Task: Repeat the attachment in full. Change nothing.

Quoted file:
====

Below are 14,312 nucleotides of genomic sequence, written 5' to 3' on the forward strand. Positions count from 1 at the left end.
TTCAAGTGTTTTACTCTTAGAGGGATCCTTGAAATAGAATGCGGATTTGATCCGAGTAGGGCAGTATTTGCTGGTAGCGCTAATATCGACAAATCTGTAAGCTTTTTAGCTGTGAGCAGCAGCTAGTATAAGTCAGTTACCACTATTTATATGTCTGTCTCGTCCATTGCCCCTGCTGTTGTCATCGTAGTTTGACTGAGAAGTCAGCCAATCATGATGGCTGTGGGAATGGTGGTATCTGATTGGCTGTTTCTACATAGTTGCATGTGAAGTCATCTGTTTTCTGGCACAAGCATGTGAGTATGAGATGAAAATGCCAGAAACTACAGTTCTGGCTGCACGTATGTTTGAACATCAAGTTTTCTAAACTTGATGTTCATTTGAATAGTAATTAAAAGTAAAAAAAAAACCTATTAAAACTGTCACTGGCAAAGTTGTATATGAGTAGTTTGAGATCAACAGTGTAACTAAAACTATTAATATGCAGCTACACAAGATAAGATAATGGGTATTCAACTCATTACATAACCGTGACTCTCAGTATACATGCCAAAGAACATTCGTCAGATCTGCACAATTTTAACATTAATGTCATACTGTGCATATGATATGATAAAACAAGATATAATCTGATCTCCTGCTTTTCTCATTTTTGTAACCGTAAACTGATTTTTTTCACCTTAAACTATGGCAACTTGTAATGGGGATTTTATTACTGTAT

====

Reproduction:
Below are 14,312 nucleotides of genomic sequence, written 5' to 3' on the forward strand. Positions count from 1 at the left end.
TTCAAGTGTTTTACTCTTAGAGGGATCCTTGAAATAGAATGCGGATTTGATCCGAGTAGGGCAGTATTTGCTGGTAGCGCTAATATCGACAAATCTGTAAGCTTTTTAGCTGTGAGCAGCAGCTAGTATAAGTCAGTTACCACTATTTATATGTCTGTCTCGTCCATTGCCCCTGCTGTTGTCATCGTAGTTTGACTGAGAAGTCAGCCAATCATGATGGCTGTGGGAATGGTGGTATCTGATTGGCTGTTTCTACATAGTTGCATGTGAAGTCATCTGTTTTCTGGCACAAGCATGTGAGTATGAGATGAAAATGCCAGAAACTACAGTTCTGGCTGCACGTATGTTTGAACATCAAGTTTTCTAAACTTGATGTTCATTTGAATAGTAATTAAAAGTAAAAAAAAAACCTATTAAAACTGTCACTGGCAAAGTTGTATATGAGTAGTTTGAGATCAACAGTGTAACTAAAACTATTAATATGCAGCTACACAAGATAAGATAATGGGTATTCAACTCATTACATAACCGTGACTCTCAGTATACATGCCAAAGAACATTCGTCAGATCTGCACAATTTTAACATTAATGTCATACTGTGCATATGATATGATAAAACAAGATATAATCTGATCTCCTGCTTTTCTCATTTTTGTAACCGTAAACTGATTTTTTTCACCTTAAACTATGGCAACTTGTAATGGGGATTTTATTACTGTAT